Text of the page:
CERN's Large Hadron Collider is currently the biggest science experiment in operation, but it may have to pass that mantle on soon enough. A collaboration between NASA and the ESA plans to launch three spacecraft into orbit around the sun 3 million miles apart, then have them shoot lasers at each other, all in the name of proving the existence of gravitational waves, the last piece of Einstein's relativity theory that is as yet unproved.
Einstein's general relativity predicts several things, such as gravity's ability to bend time light and the constant speed at which gravity travels. But a means to prove the existence of gravitational waves -- huge ripples in time and space that flow outwards from the collision of huge celestial bodies like black holes -- has eluded scientists for years.
The Laser Interferometer Space Antenna, or LISA, aims to do just that. Three spacecraft, each carrying floating cubes of gold/platinum alloy, will leave earth and settle into different solar orbits 3 million miles apart. They will then fire laser beams between one another, measuring the relative positions of their respective cubes to within 40 millionths of a millionth of a meter.
If gravitational waves do exist, they should slightly alter the distance between the cubes, making them detectable for the first time, a feat ground-based instruments have been unable to accomplish. And if they do prove to be real, gravitational waves should offer researchers a good deal of information about the universe and its composition.
Work is already underway on LISA's instruments, and British-based Astrium EADS is already preparing a precursor mission called LISA Pathfinder due for launch next year. As for LISA, don't hold your breath. The largest scientific instrument in the universe isn't slated for launch until 2020.
Proving or disproving Gravitational Waves will certainly shake up the world of physics. Especially if they are disproved.
I certainly hope they've equipped them to do something after this mission is completed..since it takes millions of dollars just to launch them.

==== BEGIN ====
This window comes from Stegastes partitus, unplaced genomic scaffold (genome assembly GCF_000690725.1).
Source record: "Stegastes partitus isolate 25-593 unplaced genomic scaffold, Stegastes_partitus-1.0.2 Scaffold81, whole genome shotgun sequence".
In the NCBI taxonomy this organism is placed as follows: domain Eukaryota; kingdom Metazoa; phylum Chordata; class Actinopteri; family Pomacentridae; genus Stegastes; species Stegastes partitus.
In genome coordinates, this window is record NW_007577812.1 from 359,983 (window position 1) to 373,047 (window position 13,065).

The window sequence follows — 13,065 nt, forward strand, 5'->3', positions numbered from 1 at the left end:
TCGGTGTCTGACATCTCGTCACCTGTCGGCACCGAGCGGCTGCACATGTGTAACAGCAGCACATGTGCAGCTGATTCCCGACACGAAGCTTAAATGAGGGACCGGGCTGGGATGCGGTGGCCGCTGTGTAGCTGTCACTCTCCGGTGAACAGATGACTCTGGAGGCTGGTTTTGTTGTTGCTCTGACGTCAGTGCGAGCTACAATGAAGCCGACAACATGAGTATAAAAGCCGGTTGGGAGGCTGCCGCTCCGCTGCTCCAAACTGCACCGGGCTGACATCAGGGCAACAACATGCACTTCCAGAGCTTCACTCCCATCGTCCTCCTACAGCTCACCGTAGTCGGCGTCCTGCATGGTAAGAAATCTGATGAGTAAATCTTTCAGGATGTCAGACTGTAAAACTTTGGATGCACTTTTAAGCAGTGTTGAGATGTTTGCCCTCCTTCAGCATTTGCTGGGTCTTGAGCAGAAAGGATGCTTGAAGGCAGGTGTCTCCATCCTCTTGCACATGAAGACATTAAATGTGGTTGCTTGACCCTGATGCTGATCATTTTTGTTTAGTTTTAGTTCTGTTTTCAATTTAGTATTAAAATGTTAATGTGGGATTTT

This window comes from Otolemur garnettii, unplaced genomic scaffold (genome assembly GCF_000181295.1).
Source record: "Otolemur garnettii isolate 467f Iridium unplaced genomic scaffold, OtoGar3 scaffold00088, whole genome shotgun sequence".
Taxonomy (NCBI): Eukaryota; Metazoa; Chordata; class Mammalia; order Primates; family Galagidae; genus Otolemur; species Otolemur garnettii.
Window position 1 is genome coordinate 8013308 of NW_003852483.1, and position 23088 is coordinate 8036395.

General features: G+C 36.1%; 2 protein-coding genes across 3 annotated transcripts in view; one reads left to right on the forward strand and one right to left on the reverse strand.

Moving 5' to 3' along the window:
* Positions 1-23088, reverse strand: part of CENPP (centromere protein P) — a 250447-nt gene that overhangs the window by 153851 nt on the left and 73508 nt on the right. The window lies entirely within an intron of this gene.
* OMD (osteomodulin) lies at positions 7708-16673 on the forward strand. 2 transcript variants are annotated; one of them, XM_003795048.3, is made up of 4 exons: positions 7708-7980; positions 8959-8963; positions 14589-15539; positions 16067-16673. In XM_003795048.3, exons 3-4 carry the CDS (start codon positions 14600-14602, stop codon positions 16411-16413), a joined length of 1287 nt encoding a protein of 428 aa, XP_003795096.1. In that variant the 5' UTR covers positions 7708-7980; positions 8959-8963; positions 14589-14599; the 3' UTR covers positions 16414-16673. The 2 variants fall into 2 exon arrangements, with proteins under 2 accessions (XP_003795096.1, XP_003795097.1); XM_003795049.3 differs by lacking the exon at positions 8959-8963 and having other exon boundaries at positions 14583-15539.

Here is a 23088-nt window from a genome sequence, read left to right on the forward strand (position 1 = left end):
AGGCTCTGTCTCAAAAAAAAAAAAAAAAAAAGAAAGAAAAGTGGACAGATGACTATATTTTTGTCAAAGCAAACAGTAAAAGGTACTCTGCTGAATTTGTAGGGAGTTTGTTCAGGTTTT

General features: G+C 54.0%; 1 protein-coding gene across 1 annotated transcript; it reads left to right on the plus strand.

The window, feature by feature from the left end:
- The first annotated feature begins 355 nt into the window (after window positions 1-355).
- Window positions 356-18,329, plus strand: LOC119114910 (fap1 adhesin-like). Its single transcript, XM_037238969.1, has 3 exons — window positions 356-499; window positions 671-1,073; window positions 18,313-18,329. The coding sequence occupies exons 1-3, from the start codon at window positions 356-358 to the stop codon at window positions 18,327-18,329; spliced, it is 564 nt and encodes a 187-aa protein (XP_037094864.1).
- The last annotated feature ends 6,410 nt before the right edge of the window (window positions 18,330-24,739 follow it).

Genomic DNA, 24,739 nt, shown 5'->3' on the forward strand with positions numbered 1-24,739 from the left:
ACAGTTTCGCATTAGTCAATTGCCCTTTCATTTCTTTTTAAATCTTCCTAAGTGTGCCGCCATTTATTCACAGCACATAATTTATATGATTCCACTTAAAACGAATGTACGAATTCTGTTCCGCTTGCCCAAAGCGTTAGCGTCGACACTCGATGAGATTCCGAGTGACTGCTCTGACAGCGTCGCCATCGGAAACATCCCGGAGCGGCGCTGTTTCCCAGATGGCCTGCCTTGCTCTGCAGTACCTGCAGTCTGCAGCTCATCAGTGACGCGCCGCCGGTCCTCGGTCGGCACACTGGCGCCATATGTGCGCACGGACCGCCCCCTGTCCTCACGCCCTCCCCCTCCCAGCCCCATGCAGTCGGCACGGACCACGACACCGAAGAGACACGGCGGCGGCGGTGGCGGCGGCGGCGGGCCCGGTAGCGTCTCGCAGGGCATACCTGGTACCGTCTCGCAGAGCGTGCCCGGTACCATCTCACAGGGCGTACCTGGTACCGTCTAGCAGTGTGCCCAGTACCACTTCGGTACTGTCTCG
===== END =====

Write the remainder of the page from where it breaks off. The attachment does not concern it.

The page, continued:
K my figures tell me dark traveles faster then light. God dam I have more. Like a mother fluiffer.
@Soroshi....not sure if the lack of detection will necessarily disprove the existence of Gravitational Waves.
Perhaps they will just say that thier instruments are not accurate enough or not geared to correctly measure them.
"Einstein's general relativity predicts several things, such as gravity's ability to bend time light and the constant speed at which gravity travels."
i believe that should be - gravity's ability to bend light and the constant speed at which light travels. that really ought to be corrected.
"to within 40 millionths of a millionth of a meter"!!
That's extreme. That rounds up to 25 femtometers; roughly the length of 15 protons put together. How they keep the spacecraft in position that well and not skew the results from those distances is beyond me.
But why do I feel that NASA will end up cancelling that project too.
2020? I hope it actually gets done. We will see if NASA can hold to a task that far in the future. So far, they have not done that well.
It would be better if there were a 4th satellite formed in a tetrahedron. that way there would be no necessity to orient the triangle in a proposed direction. whoever designed this experiement was very short sighted.
Are these waves a threat? Is there really any doubt about gravity? It works fine.
This is a big waste of money!
It would be better to wait until some clever student figures out a way to do the same experiment here on earth.
mitcheisenstein's comment shows how poorly this was thought out. The systems savings probably would have help to pay for the 4th satellite.
From somebody who has worked on LISA since 2002:
- LISA is not about proving gravitational waves, but using them to learn unique information about astrophysical sources across the Universe (for instance, see lisa.nasa.gov). By the time LISA is launched, gravitational waves will have been detected already by ground-based observatories. In any case, we know of gravitational-wave sources in the Milky Way from optical observations that WILL be seen by LISA, if it works correctly.
- Millionth millionths of meters are picometers, not femtometers; such a measurement precision is easily achievable on the Earth using interferometry (just as LISA will). The spacecraft are not controlled into formation, but orbit the Sun as they might. It so happens that incoming gravitational waves create oscillations in inter-spacecraft distances that are distinguishable (because they have different frequencies) from the changes due to orbital motions.
- NASA does routinely work on missions that stretch across decades. Think of Cassini, or the Voyagers. If LISA gets full funding now, it will really take all of the next ten year to get it ready. That's space science.
- A tetrahedral LISA would be very cool, but it cannot be maintained with Keplerian orbits. But a triangle is OK. There's no need to orient it, though, since LISA is naturally an omnidirectional detector.
- Last, LISA cannot be done on Earth, because it measures waves at frequencies (between 10^-4 and 10^-2 cycles per second) where Earth-based disturbancies are just too great; and because the gravitational wavelength for these frequencies is commensurate to the 5-million-km armlength.